The new face of Winslow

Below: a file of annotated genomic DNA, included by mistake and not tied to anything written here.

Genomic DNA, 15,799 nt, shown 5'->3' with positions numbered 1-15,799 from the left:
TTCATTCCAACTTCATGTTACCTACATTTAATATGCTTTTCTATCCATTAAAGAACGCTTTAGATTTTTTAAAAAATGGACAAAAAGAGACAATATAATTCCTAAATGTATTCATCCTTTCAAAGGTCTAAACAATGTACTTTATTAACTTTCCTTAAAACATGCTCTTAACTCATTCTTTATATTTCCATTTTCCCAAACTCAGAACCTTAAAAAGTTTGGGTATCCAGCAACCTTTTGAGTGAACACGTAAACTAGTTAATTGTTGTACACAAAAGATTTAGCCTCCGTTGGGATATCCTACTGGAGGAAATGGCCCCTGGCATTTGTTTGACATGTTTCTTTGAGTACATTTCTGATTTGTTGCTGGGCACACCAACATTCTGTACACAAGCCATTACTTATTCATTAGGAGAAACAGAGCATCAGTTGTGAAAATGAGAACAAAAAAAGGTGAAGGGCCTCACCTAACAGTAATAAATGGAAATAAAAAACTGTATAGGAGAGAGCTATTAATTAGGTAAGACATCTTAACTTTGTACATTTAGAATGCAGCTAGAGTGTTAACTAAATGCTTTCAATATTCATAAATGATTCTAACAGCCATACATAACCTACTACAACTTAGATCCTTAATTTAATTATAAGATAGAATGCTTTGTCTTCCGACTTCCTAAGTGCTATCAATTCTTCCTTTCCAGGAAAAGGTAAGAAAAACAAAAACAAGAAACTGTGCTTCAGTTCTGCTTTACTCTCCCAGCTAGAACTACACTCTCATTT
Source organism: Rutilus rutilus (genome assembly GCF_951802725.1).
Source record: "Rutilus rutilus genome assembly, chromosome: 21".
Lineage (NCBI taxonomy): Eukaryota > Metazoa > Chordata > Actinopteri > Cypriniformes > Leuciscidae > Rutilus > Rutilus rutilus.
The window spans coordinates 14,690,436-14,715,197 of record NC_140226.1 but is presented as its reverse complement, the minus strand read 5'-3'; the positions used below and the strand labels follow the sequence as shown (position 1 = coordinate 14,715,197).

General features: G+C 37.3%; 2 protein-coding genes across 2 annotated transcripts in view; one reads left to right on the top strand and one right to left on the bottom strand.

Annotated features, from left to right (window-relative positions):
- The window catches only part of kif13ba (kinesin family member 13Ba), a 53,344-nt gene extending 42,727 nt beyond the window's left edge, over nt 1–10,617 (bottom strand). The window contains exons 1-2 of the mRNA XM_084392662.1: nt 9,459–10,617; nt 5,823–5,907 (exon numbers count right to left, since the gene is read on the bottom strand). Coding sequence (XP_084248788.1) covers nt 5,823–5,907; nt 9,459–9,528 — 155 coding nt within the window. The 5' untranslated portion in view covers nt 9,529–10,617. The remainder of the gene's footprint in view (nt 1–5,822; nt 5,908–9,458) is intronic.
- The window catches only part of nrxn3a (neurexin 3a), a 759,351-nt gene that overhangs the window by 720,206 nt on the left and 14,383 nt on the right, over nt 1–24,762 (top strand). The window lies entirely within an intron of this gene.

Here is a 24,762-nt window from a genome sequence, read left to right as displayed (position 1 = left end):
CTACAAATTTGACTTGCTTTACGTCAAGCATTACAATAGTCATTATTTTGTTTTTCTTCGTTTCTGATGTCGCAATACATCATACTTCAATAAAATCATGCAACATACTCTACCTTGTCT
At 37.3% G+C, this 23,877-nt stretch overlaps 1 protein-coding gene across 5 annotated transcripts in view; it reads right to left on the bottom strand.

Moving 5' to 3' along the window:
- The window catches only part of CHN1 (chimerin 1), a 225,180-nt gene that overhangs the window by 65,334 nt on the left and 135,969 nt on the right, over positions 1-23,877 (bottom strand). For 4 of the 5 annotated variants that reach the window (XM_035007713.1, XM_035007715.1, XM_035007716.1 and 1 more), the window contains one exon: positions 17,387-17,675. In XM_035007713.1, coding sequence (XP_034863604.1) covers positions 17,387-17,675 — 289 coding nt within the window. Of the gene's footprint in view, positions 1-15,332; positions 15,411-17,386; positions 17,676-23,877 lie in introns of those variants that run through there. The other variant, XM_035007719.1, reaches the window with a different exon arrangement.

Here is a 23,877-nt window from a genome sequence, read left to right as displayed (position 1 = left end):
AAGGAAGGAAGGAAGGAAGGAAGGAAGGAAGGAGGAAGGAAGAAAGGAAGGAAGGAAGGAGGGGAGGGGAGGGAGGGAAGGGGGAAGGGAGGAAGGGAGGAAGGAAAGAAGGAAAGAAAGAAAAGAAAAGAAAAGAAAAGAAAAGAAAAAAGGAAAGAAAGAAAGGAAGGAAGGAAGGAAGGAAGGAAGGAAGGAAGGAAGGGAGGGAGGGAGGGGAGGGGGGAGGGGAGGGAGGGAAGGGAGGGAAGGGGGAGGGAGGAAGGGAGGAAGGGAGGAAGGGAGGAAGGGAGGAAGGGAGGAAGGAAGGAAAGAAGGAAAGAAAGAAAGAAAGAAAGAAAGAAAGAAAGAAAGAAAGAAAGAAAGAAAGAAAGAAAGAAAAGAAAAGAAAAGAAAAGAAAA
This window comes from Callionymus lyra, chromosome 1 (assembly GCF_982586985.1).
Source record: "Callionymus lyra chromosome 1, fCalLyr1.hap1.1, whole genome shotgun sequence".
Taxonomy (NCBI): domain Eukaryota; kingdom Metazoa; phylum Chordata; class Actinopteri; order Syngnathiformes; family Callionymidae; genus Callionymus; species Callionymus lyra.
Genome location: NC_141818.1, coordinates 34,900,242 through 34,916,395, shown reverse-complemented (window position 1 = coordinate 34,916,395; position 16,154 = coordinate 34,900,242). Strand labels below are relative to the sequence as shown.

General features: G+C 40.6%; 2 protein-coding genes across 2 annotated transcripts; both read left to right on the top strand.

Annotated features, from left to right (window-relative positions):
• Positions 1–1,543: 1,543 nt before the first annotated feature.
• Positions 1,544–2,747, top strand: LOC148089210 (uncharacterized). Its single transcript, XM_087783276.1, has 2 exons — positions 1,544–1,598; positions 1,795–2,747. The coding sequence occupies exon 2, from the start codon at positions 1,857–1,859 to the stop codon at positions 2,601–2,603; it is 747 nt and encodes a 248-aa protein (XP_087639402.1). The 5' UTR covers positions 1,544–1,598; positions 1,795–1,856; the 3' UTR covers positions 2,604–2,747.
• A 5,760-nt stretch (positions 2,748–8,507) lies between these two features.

"You can't prevent Bainbridge Island from changing, but you can control how it's done, developer Earl Miller believes.And when he renovates one of Winslow's keystone properties - the northeast corner of Winslow Way and Madison Avenue - he intends to make it look nice.I want a building that fits in with the character of the town, Miller said Friday. I want it to look like an old building. My idea is a country French look, with stucco, wrought iron and pitched roofs.Miller told the Review Friday about his plan to replace Lundgren Station and the adjoining building to the east, which houses Schmidt's appliances, with a mixed-use development. Parking will be underground, the street level will be retail, and the upper floors will have some 20 apartments, he said.There's a real need for housing downtown, Miller said. Ideally, I'd like it to be for downtown workers - store clerks and the like. But with the cost of building what it is, that's tough even if you're willing to take a low profit margin.Winslow Way through downtown is due for a reconstruction job in 2002. Given the time required to get plans approved by the city, Miller said he expects to begin work on his project after the road rebuild is finished.And I've got leases that control my time frame, Miller said. So I think I'm two years away from starting.Miller envisions a two-building project, with one building near the corner of Winslow and Madison, one building on the east portion of the property, and a courtyard between. Retail establishments would front both Winslow Way and the courtyard, he said. He plans underground parking and pedestrian access north to city hall.I want to keep this in scale with the area, he said. It should look like it fits in.The project could tie into the Town Square proposal, a parking and mixed-use development proposed for the area on the north side of Winslow Way behind the storefronts, and between Madison and Ericksen avenues.I'm a strong supporter of that project, Miller said. If it happens, all I'd have to do is knock down a wall on my underground parking garage and connect to theirs.The Winslow-Madison corner is not Miller's only opportunity to shape the future look of the island. He owns the old strawberry plant property at the foot of Weaver Road, on Eagle Harbor. The warehouse building that had been built on a pier over the water burned to the water in 1997.The city denied Miller's application to rebuild because the area is no longer zoned for non-residential uses. Miller said he had a grandfathered right to replace an existing structure, but the city disagreed, saying any rights had been lost because the uses changed over the years.In August, a Kitsap Superior Court judge ruled in Miller's favor. The city has appealed that decision.I don't know what I'll do, Miller said. My attorney thinks the city has no chance on appeal. But it will cost me $200,000 to hold that property while the appeal goes forward.If Miller does keep the property and prevails, he wants to rebuild the structure as office space.The pre-fire pad was about 20,000 square feet, he said. With a partial second story, he envisions roughly 30,000 square feet of usable space.I want a low-key, quiet office building,he said. Offices are more compatible with surrounding residential, because everybody goes home at 5 o'clock.In addition to the Bainbridge Island properties, Miller and a partner are developing 75,000 square feet of warehouse space off Highway 305 south of Poulsbo. Although not on the island, Miller expects his customers to be Bainbridge businesses who can't find space on the island.Being a major player on Bainbridge is a far cry from Miller's introduction to the island as a migrant berry-picker.I grew up in Bremerton, he said. When I was a kid, we used to pile onto flatbed trucks and be driven over to Bainbridge to pick strawberries in the summer.Miller, now 64, graduated from Bremerton High School and entered the University of Washington, but that only lasted for a year.My mother had to work to put me through college, he said, and I really didn't enjoy it. So it didn't seem fair.He worked at Boeing for seven years, then started building homes on Mercer Island. In the meantime, he married Linda, his wife of 39 years.Always avid sailors, the Millers moved to Bainbridge in the early 1970s. Miller put up a building on Day Road, and started a shipbuilding business.We grew to 35 people at one point, Miller said. But in the '80s, that business sort of collapsed.But rising Bainbridge land values were his salvation.I found out I could rent the building for more money than I could make at my business, he said. So I could either keep busting my rear end, or I could collect rent. It wasn't a hard choice.He leased the building to the Review, then turned his attention to the Poulsbo Marina, which he had built as a complement to the boat-building business.We renovated about 30,000 square feet of buildings there, he said.But that business hit a rough patch in the early 90s. To keep the business going, the Millers had to sell their Port Madison home and leave the island.We put everything into the business, Miller said. We sold the house, my plane, my wife's Mercedes.But they stayed afloat. And once again, their real estate was the key.We sold the Day Road building to Sound Publishing (now the Review's parent company), and sold the marina, for good prices, he said. It's nice to be comfortable. When people ask me what was the best time of my life, I tell them, 'today.' "

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